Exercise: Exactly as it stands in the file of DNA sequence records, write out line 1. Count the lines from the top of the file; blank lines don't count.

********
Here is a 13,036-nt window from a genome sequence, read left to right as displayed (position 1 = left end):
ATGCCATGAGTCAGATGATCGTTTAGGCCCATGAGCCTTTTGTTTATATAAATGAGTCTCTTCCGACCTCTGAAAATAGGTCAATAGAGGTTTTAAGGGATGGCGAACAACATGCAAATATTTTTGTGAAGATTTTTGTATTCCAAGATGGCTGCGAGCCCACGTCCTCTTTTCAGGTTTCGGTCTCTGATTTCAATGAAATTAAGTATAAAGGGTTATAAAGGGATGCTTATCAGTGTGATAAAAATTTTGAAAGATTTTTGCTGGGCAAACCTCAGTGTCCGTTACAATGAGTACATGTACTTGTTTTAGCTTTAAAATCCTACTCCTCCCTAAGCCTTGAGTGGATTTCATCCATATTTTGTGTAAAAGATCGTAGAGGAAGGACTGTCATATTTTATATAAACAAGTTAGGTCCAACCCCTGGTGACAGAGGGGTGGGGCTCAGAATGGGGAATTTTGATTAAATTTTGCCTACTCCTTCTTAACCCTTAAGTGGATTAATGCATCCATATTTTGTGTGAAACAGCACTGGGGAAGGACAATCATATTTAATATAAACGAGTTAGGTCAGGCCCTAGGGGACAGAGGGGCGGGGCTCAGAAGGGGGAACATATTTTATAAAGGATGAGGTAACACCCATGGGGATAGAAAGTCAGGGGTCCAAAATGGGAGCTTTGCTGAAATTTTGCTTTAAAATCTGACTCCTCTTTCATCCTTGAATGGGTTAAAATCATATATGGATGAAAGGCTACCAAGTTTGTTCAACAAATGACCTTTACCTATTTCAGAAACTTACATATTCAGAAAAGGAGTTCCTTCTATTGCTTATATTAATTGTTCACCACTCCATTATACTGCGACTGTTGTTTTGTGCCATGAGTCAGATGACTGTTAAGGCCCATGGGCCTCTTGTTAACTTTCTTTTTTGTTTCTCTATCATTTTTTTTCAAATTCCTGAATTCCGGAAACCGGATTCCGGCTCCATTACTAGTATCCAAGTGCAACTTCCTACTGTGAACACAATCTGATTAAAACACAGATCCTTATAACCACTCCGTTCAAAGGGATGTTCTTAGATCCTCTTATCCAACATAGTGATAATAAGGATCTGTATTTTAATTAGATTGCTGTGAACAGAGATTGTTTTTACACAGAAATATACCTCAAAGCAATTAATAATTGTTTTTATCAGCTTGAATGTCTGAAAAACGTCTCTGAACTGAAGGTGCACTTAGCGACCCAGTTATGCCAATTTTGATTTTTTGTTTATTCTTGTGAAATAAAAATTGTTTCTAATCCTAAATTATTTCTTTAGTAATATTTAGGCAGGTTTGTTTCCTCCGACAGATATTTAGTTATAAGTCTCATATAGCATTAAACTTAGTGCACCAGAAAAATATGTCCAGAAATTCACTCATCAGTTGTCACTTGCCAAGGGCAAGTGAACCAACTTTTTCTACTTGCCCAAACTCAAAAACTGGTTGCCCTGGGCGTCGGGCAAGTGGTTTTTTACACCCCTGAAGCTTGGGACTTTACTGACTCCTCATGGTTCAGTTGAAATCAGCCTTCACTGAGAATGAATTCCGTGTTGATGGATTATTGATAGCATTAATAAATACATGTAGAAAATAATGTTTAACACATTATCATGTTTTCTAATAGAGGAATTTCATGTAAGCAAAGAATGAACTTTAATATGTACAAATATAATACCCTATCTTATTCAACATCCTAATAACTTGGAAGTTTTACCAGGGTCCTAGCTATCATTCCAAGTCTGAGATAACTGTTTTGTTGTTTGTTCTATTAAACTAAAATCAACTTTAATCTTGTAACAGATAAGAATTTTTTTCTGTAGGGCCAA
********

Here is a 13,036-nt window from a genome sequence, read left to right as displayed (position 1 = left end):